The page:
Since most breast cancer deaths are due to progressive invasive disease, the ability to detect and treat pre-invasive lesions appropriately is an important public health problem. Our invention has enabled the development of a Positron Emission Mammography (PEM) imaging system which will change physicians' ability to characterize the aggressiveness of pre-invasive breast cancers as candidates for stronger therapy, thus avoiding the more expensive treatment of patients with potentially metastatic disease.
We have developed a clinical prototype of a high-resolution, high-sensitivity PEM system based on our patent-pending solid-state PEM detector technology that allows construction of a full-size detector for simultaneous image acquisition of the entire breast. The detector head consists of a 2D array of specially designed tileable detector blocks that are seamlessly combined to achieve full coverage of an entire breast without gaps and dead zones. This means that less radiation will escape the device enabling high-resolution, low-dose molecular breast imaging.
Our innovation improves spatial resolution, sensitivity and deep tumor detectability in comparison with available breast-dedicated nuclear medicine imagers, while simultaneously allowing for a significant reduction of the radiation dose typically associated with PEM imaging. As a result, the proposed PEM technology can be used as (1) an adjuvant technique for breast cancer detection for cases when x-ray examination is suspicious but inconclusive; and (2) an integral part of the surveillance protocol for women at high and intermediate lifetime risk of breast cancer for whom conventional x-ray mammography is inefficient because of the radiologically dense breast tissue.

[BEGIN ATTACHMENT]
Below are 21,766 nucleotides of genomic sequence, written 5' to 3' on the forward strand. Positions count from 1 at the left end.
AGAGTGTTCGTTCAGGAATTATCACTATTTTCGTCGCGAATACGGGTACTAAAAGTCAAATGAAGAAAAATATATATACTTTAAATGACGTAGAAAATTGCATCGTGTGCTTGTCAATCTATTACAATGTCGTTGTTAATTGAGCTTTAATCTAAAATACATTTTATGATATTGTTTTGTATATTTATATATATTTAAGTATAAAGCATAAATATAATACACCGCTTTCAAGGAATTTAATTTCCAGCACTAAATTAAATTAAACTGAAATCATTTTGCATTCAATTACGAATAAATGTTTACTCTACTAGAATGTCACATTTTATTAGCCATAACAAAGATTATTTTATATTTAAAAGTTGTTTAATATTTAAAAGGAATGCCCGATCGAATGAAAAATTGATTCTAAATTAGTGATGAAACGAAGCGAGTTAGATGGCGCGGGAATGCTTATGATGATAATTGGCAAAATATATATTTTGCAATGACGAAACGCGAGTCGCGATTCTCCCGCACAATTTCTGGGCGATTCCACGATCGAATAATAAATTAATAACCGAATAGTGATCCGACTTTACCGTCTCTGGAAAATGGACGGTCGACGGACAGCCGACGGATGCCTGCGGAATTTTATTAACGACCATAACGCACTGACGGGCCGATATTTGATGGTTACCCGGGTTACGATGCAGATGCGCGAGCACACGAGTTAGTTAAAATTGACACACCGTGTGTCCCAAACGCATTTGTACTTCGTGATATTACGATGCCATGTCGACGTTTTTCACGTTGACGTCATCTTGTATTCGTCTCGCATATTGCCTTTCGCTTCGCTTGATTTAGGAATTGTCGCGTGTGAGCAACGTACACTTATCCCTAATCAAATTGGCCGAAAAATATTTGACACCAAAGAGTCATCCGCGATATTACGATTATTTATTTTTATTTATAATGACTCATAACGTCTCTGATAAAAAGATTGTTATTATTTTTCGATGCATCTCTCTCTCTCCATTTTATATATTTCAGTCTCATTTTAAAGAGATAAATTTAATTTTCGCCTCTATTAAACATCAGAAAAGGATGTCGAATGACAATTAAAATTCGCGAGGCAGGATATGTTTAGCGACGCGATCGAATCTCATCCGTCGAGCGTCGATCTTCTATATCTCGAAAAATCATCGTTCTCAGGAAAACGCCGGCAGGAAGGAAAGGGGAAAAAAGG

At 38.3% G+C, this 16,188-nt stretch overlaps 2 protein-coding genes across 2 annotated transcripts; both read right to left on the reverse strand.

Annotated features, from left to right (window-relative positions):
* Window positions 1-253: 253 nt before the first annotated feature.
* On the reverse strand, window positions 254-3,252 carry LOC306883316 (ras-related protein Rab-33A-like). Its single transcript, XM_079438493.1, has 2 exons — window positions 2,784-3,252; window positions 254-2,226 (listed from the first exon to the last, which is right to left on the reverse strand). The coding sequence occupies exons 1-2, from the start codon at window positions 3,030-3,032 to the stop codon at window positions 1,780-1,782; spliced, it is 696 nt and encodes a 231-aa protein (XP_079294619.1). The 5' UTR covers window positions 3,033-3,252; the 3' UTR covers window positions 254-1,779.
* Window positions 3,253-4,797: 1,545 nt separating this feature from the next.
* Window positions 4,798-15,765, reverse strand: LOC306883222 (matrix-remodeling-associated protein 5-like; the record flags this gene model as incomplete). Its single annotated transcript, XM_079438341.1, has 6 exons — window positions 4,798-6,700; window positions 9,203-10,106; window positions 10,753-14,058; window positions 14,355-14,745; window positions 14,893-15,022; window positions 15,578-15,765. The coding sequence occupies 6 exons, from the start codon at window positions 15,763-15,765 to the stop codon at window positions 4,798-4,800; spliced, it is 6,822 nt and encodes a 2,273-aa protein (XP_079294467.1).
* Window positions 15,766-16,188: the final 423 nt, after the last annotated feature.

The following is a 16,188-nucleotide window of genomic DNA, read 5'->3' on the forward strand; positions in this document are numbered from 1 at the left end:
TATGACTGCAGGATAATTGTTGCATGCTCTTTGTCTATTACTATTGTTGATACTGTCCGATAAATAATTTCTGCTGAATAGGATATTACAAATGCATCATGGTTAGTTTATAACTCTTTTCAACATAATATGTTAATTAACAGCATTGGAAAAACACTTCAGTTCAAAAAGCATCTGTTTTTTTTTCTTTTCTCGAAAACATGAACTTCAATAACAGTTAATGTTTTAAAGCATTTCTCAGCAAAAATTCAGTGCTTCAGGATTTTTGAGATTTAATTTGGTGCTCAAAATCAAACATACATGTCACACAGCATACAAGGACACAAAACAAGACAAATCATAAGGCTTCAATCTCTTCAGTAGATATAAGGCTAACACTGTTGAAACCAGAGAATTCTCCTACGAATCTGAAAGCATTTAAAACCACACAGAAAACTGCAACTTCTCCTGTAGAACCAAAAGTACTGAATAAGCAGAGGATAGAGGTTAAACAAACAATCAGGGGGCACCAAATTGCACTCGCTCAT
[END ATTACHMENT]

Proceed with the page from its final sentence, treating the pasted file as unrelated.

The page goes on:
Clinical use of our PEM system will allow large cohorts of patients to benefit from a personalized approach for breast cancer detection and improved diagnosis alleviating the uncertainty from anatomical breast imaging and reducing unnecessary breast biopsies.